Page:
One of the most widely held misperceptions about the federal budget is the percentage of the budget that goes to foreign aid. According to a World Public Opinion poll, the average American believes that 25 percent of the federal budget goes to foreign aid. When those same Americans are asked how much of the federal budget they think should go to foreign assistance they answer 10 percent.
So how much does the United States spend on foreign aid?
Right now the State and Foreign Operations portion of the budget is one percent of the total federal budget and that one percent does so much. First, it funds the State Department and its diplomatic functions – including embassies – around the world. It funds international organizations, including the World Food Programme, which is currently playing a key role in fighting the famine in the Horn of Africa. This one percent also includes U.S. Agency for International Development (USAID) programs for agriculture, democracy, environment, economic development, and global health, including HIV/AIDS and family planning.
The Obama Administration has spent the last two years touting the three D’s: Diplomacy, Development, and Defense, saying that for a safe and secure world you need to invest in all three. As a result, the Obama Administration has been increasing the budget for State and foreign assistance. However in the current budgetary environment, each of the three D’s are in trouble, including diplomacy and development.
The cutting has already begun: the State Department and Foreign Operations Appropriation for FY2011 was cut by $8 billion. Right now the FY2012 budget is under discussion, and the House State and Foreign Affairs Appropriations Sub-Committee cut funding for diplomacy and development to a level that’s 20 percent below the FY2010 funding level. While such a cut would have a dramatic impact on peoples’ lives around the world, it would have a profound impact on women’s lives.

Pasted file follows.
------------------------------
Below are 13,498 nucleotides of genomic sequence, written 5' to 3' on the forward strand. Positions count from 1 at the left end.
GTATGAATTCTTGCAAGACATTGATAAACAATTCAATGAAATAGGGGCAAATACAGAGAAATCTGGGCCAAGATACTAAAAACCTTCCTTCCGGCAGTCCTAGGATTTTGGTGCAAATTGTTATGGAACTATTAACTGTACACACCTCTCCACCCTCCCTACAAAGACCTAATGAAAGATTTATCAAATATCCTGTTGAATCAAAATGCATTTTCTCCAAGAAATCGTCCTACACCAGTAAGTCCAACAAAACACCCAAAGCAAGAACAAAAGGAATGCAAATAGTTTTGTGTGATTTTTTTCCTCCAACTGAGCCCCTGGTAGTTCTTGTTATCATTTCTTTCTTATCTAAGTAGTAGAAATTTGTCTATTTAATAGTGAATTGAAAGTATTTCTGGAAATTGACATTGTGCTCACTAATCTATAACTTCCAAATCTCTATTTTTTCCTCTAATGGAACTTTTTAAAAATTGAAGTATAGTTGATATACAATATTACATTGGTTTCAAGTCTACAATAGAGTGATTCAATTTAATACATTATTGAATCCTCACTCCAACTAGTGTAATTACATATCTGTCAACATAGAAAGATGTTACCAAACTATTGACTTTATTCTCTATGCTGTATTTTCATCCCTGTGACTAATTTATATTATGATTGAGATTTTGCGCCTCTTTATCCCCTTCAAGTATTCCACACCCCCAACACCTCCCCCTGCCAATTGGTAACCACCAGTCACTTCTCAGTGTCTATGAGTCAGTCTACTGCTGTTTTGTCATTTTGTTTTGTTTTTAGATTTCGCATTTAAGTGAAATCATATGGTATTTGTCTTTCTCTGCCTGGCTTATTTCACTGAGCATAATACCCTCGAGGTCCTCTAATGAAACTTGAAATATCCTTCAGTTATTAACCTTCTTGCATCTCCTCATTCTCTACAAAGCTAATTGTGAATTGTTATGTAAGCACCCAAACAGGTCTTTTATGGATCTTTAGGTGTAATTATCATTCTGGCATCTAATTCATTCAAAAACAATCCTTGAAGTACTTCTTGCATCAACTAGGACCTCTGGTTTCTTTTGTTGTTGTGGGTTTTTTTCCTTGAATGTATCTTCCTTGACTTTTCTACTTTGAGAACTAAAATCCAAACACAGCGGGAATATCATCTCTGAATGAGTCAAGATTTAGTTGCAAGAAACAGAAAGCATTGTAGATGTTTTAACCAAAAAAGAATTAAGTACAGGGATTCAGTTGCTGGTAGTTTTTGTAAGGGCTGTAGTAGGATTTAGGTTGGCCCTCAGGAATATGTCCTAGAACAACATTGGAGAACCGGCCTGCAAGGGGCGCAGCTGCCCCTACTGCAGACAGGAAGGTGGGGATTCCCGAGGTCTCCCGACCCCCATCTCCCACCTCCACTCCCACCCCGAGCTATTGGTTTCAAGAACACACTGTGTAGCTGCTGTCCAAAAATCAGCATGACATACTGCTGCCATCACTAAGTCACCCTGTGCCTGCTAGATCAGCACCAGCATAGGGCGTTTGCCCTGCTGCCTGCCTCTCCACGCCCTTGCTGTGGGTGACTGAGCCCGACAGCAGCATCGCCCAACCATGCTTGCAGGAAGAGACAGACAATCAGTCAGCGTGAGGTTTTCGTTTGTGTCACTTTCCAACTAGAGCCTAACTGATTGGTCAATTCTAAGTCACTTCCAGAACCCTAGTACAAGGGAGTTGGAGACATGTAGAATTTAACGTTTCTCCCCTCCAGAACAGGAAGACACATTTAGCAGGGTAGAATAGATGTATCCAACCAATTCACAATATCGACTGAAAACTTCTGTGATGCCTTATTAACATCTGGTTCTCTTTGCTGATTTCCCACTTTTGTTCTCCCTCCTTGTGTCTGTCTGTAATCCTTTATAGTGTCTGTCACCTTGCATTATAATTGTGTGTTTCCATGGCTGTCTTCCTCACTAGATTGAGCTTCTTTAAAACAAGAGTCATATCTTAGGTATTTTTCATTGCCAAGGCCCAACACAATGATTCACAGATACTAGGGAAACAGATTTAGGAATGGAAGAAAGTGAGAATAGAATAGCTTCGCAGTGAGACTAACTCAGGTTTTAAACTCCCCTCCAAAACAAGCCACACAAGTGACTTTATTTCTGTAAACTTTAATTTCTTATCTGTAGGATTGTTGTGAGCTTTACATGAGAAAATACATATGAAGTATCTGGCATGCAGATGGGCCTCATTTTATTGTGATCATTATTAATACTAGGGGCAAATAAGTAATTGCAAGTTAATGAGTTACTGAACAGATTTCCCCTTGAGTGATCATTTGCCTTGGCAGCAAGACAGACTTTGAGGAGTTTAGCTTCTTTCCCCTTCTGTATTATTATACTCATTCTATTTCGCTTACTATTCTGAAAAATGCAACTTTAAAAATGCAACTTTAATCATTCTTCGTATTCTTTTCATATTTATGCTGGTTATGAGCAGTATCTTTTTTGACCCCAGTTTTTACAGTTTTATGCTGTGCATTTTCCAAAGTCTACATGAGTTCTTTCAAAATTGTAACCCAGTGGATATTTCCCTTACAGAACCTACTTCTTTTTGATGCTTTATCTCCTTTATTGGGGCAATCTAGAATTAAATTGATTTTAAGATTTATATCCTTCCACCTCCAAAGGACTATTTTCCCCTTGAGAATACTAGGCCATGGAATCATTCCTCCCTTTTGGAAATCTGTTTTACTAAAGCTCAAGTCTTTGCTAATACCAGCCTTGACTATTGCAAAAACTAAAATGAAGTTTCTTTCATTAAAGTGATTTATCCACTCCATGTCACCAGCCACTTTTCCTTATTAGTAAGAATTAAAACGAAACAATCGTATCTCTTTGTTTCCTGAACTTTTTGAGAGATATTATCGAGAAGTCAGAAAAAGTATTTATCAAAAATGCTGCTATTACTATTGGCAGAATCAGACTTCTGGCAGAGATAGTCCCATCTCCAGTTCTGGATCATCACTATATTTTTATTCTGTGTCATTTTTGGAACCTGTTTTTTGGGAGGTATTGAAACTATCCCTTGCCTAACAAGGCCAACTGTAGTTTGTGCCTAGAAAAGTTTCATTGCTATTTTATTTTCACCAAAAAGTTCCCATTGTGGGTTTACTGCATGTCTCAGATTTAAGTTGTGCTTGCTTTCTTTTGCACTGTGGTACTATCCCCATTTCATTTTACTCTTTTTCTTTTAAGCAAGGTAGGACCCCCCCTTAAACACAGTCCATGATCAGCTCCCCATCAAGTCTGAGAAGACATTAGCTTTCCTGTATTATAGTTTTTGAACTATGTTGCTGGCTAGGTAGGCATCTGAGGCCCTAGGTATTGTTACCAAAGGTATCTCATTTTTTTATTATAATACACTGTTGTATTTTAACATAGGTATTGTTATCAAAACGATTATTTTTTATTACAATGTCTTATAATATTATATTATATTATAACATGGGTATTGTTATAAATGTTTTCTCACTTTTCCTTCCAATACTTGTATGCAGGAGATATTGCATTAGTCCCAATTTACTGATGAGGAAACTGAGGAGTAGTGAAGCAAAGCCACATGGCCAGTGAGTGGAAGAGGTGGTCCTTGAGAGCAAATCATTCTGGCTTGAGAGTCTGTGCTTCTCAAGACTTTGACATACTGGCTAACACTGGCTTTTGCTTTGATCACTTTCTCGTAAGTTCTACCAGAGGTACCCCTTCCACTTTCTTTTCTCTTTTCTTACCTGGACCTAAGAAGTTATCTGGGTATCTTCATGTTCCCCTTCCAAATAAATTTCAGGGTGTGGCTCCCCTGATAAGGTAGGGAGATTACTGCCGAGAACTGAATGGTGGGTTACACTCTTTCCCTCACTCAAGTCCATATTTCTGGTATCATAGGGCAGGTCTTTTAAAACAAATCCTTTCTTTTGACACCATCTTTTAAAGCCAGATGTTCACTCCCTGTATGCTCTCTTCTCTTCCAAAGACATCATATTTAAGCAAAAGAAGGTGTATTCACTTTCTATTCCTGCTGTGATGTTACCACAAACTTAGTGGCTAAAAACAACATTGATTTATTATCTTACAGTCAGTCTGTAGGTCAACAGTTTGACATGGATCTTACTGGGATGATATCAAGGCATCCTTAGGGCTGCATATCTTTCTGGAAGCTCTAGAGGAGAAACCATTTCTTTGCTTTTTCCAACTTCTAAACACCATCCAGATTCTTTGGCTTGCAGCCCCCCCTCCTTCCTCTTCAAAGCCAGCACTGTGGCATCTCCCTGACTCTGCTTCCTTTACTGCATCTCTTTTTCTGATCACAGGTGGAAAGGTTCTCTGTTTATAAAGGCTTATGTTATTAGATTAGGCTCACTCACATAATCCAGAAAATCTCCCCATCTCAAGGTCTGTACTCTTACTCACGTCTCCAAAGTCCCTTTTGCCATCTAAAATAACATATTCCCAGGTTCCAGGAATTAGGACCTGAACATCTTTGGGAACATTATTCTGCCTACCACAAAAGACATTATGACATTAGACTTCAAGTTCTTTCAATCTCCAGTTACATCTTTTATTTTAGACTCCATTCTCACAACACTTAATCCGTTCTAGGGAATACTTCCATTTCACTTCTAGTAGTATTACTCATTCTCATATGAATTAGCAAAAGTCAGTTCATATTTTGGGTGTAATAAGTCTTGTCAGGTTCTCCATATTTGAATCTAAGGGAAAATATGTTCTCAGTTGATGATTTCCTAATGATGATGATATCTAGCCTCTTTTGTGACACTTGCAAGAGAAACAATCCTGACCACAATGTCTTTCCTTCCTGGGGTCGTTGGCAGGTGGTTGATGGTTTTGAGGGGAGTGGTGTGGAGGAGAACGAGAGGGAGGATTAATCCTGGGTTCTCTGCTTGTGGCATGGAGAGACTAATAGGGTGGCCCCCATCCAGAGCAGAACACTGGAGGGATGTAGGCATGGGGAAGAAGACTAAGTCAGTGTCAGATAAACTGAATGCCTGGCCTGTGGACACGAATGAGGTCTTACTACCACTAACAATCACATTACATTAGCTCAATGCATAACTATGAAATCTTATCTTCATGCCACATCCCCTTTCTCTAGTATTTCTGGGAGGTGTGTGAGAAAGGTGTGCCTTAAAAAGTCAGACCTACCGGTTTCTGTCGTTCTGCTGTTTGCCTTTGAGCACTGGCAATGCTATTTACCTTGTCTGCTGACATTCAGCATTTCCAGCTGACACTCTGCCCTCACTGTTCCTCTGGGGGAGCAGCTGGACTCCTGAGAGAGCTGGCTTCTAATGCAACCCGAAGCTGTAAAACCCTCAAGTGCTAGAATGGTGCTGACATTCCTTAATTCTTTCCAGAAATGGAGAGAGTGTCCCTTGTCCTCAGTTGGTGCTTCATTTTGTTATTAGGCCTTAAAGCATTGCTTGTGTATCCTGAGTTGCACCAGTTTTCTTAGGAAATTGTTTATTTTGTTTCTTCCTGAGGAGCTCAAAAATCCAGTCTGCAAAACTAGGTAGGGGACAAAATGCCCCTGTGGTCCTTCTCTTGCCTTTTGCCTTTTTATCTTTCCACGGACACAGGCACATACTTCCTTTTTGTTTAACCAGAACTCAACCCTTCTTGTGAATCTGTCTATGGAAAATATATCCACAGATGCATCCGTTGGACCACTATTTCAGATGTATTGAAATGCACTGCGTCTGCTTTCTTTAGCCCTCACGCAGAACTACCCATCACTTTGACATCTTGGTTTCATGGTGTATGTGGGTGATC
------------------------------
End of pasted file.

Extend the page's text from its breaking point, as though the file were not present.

International family planning would be slashed by 25 percent and support for the United Nations Population Fund would be eliminated. With world population reaching 7 billion later this year, and an estimated 215 million women wanting to avoid or delay a pregnancy, now is not the time to cut funding for family planning.
Unfortunately, this year’s appropriation battle isn’t the end of the story. Much bigger cuts could come as a result of the debt ceiling deal, which requires a super-committee in Congress to find between $1.2 and $1.5 trillion in cuts over the next ten years from the budget by Thanksgiving. Right now, if the committee doesn’t act, $600 billion of the total amount will be cut from Defense. If Congress acts to avert those automatic cuts in the defense budget, the cuts come out of future appropriations for diplomacy and development.
If foreign assistance is cut, it will have a disproportionate impact on women. Unfortunately, there’s only one woman, Sen. Patty Murray (D-WA), on the 12 person committee that is charged with trying to put together the deficit-reduction package. So how will programs that affect women’s lives around the world fare with only one woman to advocate for them? What will this mean for family planning and reproductive health programs both in the United States and abroad? Only time will tell.
The budget for diplomacy and development is only one percent of the entire federal budget and even if it were cut completely you would not find enough money to solve the deficit problem. Unfortunately, foreign aid is an easy target. It is an area without a constituency. It is much easier for a member of Congress to cut money from foreign assistance than to cut programs that will directly affect voters in his or her own district. Yet, these cuts will have real impacts on the lives of men and women around the world, and, by implication, on U.S. interests abroad.
The super-committee has been given a big charge. It’s no small task to cut $1.2 to $1.5 trillion over the next 10 years from the federal budget, but the small investment that the U.S. makes in foreign assistance, including family planning, has paid big dividends. That’s why it’s called “smart diplomacy.” Let us hope that the super-committee understands that.
Posted by Jennie Wetter, Program Manager